Wisdom of Marc Andreessen – The Writers Strike

Being an amateur writer I've got a bit of interest in Hollywood these days.  So you can imagine my delight when I saw that one of my favorite blogs had a very informative article about it.  Mark Andreessen explains the situation and sites his predictions for the potential outcome.  Here's the highlights:

Rebuilding Hollywood in Silicon Valley's Image

Last week I posted a rather pointed polemic titled "Suicide by strike" in which I argued that the big entertainment companies were acting suicidally in picking a fight with the writers at precisely the wrong time.

In this post, I more dispassionately outline my theory of why that's the case, and what I think may happen next.

The writers' strike, and the studios' response to the strike, may radically accelerate a structural shift in the media industry — a shift of power from studios and conglomerates towards creators and talent.

First, some context. In Hollywood, the talent — actors, directors, writers — is unionized, and those unions engage in old-fashioned collective bargaining with the studios, also known as "the Man". That collective bargaining establishes the economic framework by which most of the talent gets paid.

Last week, the writers' union — technically unions, but I'll use the singular form for simplicity — went on strike for the first time since 1988 after an acrimonious breakdown in negotiations with the studios over a new deal.

Significantly, the actors' and directors' unions are due to renegotiate their deals with the studios soon as well; some people in Hollywood believe that the studios are being deliberately hostile to the writers in order to send a signal to the actors and directors to not expect much.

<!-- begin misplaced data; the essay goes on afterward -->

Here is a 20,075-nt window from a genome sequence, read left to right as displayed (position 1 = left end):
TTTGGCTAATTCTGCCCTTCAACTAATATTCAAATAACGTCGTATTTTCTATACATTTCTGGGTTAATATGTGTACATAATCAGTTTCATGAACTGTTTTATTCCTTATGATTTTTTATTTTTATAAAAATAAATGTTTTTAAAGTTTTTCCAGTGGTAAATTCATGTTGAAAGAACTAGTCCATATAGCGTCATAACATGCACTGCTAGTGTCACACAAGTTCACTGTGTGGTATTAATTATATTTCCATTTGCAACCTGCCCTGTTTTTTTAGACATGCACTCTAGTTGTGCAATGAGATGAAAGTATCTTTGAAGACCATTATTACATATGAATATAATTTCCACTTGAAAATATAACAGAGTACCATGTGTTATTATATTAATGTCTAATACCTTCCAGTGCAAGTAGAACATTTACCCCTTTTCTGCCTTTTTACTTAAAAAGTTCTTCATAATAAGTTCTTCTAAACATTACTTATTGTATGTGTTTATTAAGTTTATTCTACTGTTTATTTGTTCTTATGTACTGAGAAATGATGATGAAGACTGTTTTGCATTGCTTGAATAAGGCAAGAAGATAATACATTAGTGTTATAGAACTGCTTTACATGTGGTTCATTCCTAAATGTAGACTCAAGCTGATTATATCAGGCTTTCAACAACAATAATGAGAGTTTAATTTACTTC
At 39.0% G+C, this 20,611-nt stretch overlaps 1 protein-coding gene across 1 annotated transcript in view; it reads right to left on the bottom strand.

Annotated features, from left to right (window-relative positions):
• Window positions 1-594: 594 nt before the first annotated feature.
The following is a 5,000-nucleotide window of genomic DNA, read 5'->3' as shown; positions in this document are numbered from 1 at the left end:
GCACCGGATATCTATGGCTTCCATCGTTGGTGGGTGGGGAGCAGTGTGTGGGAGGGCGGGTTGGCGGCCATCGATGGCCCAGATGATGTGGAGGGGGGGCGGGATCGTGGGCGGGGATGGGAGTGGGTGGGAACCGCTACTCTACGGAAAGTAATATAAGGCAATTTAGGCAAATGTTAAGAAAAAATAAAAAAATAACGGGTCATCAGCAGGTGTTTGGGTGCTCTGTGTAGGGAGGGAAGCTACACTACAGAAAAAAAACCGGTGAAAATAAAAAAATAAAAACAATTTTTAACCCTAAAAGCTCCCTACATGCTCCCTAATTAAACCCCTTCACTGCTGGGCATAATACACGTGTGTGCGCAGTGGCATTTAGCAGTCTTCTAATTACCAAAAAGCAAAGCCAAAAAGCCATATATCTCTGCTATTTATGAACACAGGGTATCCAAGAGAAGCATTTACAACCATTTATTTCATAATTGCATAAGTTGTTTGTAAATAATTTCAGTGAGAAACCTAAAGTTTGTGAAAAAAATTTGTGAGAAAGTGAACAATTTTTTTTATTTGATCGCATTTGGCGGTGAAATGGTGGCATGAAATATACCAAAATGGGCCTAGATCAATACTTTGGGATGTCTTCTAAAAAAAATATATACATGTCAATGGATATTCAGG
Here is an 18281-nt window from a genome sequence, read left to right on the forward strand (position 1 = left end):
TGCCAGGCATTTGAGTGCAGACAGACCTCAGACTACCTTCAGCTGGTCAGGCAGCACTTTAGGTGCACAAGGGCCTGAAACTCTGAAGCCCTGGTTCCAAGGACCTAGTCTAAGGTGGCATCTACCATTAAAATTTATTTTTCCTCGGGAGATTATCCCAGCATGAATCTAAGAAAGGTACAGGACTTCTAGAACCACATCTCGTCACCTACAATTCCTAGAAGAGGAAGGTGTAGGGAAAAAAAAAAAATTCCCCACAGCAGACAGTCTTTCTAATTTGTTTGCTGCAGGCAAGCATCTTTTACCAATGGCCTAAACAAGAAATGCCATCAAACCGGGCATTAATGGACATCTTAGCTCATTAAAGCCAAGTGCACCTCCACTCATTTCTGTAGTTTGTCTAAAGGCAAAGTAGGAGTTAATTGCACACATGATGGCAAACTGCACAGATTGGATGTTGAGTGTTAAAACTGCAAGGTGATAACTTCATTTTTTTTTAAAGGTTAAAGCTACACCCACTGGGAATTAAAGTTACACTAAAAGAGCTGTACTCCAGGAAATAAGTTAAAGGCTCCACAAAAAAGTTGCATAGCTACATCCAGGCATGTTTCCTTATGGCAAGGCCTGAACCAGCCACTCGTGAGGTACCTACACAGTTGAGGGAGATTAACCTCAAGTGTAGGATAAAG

The writers are on strike primarily over the terms by which they get paid "residuals", or ongoing payments, for various forms of distribution of television shows and movies. In a simplified nutshell:

  • Due to amazing historical circumstances around the birth of the VCR in the early 1980's, television and movie writers are currently paid approximately 4 cents for each DVD sold — bearing in mind that the average sale price for a DVD is over $10, and the cost of manufacturing a DVD is less than 50 cents. The writers want that residual rate doubled to 8 cents per DVD, and the studios are refusing.

  • Currently, writers are not paid for Internet downloads via online video stores like iTunes and Amazon Unbox. The studios want to extend the current 4-cent DVD residual formula to Internet downloads; the writers are holding out for more.

  • The studios are refusing to pay residuals on Internet streaming of television shows and movies — even when that streaming comes from their very own web sites and contains revenue-bearing commercials. The studios call all such streaming "promotional". The writers are howling with outrage that if the studios themselves are streaming complete TV shows containing commercials, that's clearly not just "promotional". The writers have a good point.